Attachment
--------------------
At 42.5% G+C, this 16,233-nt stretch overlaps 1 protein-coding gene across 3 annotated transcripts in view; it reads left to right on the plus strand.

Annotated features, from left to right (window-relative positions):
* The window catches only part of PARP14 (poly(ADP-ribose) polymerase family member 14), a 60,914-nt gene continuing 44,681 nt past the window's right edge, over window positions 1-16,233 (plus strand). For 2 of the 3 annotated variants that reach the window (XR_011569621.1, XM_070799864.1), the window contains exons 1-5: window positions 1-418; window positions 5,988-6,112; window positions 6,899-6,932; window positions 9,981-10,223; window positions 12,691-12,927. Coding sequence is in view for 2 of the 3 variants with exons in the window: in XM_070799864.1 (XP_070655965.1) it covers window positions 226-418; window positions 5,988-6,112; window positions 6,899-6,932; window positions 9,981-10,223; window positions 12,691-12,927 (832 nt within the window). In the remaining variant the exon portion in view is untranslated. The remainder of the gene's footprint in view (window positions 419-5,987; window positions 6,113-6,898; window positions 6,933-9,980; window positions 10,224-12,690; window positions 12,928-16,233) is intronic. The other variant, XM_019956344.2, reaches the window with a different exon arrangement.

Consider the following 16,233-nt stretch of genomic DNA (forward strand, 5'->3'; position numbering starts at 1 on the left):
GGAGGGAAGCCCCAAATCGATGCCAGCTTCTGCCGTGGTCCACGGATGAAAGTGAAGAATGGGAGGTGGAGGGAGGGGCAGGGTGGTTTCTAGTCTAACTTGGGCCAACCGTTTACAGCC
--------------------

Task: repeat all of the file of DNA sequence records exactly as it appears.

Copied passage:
At 42.5% G+C, this 16,233-nt stretch overlaps 1 protein-coding gene across 3 annotated transcripts in view; it reads left to right on the plus strand.

Annotated features, from left to right (window-relative positions):
* The window catches only part of PARP14 (poly(ADP-ribose) polymerase family member 14), a 60,914-nt gene continuing 44,681 nt past the window's right edge, over window positions 1-16,233 (plus strand). For 2 of the 3 annotated variants that reach the window (XR_011569621.1, XM_070799864.1), the window contains exons 1-5: window positions 1-418; window positions 5,988-6,112; window positions 6,899-6,932; window positions 9,981-10,223; window positions 12,691-12,927. Coding sequence is in view for 2 of the 3 variants with exons in the window: in XM_070799864.1 (XP_070655965.1) it covers window positions 226-418; window positions 5,988-6,112; window positions 6,899-6,932; window positions 9,981-10,223; window positions 12,691-12,927 (832 nt within the window). In the remaining variant the exon portion in view is untranslated. The remainder of the gene's footprint in view (window positions 419-5,987; window positions 6,113-6,898; window positions 6,933-9,980; window positions 10,224-12,690; window positions 12,928-16,233) is intronic. The other variant, XM_019956344.2, reaches the window with a different exon arrangement.

Consider the following 16,233-nt stretch of genomic DNA (forward strand, 5'->3'; position numbering starts at 1 on the left):
GGAGGGAAGCCCCAAATCGATGCCAGCTTCTGCCGTGGTCCACGGATGAAAGTGAAGAATGGGAGGTGGAGGGAGGGGCAGGGTGGTTTCTAGTCTAACTTGGGCCAACCGTTTACAGCC